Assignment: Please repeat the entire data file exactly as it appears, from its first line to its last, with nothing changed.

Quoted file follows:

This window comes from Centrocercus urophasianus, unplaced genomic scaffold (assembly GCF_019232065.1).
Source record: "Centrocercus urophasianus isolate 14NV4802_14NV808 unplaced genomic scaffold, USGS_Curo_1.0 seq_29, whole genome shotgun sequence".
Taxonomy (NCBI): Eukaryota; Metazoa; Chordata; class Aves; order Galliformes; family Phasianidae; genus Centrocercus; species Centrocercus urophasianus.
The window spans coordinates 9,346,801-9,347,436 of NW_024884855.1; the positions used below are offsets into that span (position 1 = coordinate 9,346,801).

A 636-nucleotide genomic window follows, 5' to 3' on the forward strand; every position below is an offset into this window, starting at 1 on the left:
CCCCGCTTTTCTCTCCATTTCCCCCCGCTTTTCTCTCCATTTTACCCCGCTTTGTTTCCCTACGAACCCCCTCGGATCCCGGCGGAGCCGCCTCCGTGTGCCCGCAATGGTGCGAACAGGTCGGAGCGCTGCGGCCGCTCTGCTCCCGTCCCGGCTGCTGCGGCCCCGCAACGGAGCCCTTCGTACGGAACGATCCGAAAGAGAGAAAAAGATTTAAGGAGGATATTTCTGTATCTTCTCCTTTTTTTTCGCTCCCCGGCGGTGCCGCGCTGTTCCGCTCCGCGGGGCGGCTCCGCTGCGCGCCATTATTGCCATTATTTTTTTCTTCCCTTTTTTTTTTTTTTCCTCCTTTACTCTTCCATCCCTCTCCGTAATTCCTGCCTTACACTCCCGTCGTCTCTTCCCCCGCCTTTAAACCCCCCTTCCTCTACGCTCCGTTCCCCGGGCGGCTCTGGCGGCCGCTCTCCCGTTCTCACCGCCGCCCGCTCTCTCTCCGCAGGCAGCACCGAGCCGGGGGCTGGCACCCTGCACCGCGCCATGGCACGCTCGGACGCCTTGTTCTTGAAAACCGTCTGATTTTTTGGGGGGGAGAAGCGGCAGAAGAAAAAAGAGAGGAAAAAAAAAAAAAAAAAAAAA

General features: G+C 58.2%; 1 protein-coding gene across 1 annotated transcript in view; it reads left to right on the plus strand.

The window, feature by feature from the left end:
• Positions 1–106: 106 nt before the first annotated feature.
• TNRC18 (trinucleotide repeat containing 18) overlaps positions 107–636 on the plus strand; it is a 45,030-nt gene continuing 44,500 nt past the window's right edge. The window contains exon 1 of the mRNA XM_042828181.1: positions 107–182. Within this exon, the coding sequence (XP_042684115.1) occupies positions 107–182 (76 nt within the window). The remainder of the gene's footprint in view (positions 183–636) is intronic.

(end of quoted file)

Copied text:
This window comes from Centrocercus urophasianus, unplaced genomic scaffold (assembly GCF_019232065.1).
Source record: "Centrocercus urophasianus isolate 14NV4802_14NV808 unplaced genomic scaffold, USGS_Curo_1.0 seq_29, whole genome shotgun sequence".
Taxonomy (NCBI): Eukaryota; Metazoa; Chordata; class Aves; order Galliformes; family Phasianidae; genus Centrocercus; species Centrocercus urophasianus.
The window spans coordinates 9,346,801-9,347,436 of NW_024884855.1; the positions used below are offsets into that span (position 1 = coordinate 9,346,801).

A 636-nucleotide genomic window follows, 5' to 3' on the forward strand; every position below is an offset into this window, starting at 1 on the left:
CCCCGCTTTTCTCTCCATTTCCCCCCGCTTTTCTCTCCATTTTACCCCGCTTTGTTTCCCTACGAACCCCCTCGGATCCCGGCGGAGCCGCCTCCGTGTGCCCGCAATGGTGCGAACAGGTCGGAGCGCTGCGGCCGCTCTGCTCCCGTCCCGGCTGCTGCGGCCCCGCAACGGAGCCCTTCGTACGGAACGATCCGAAAGAGAGAAAAAGATTTAAGGAGGATATTTCTGTATCTTCTCCTTTTTTTTCGCTCCCCGGCGGTGCCGCGCTGTTCCGCTCCGCGGGGCGGCTCCGCTGCGCGCCATTATTGCCATTATTTTTTTCTTCCCTTTTTTTTTTTTTTCCTCCTTTACTCTTCCATCCCTCTCCGTAATTCCTGCCTTACACTCCCGTCGTCTCTTCCCCCGCCTTTAAACCCCCCTTCCTCTACGCTCCGTTCCCCGGGCGGCTCTGGCGGCCGCTCTCCCGTTCTCACCGCCGCCCGCTCTCTCTCCGCAGGCAGCACCGAGCCGGGGGCTGGCACCCTGCACCGCGCCATGGCACGCTCGGACGCCTTGTTCTTGAAAACCGTCTGATTTTTTGGGGGGGAGAAGCGGCAGAAGAAAAAAGAGAGGAAAAAAAAAAAAAAAAAAAAA

General features: G+C 58.2%; 1 protein-coding gene across 1 annotated transcript in view; it reads left to right on the plus strand.

The window, feature by feature from the left end:
• Positions 1–106: 106 nt before the first annotated feature.
• TNRC18 (trinucleotide repeat containing 18) overlaps positions 107–636 on the plus strand; it is a 45,030-nt gene continuing 44,500 nt past the window's right edge. The window contains exon 1 of the mRNA XM_042828181.1: positions 107–182. Within this exon, the coding sequence (XP_042684115.1) occupies positions 107–182 (76 nt within the window). The remainder of the gene's footprint in view (positions 183–636) is intronic.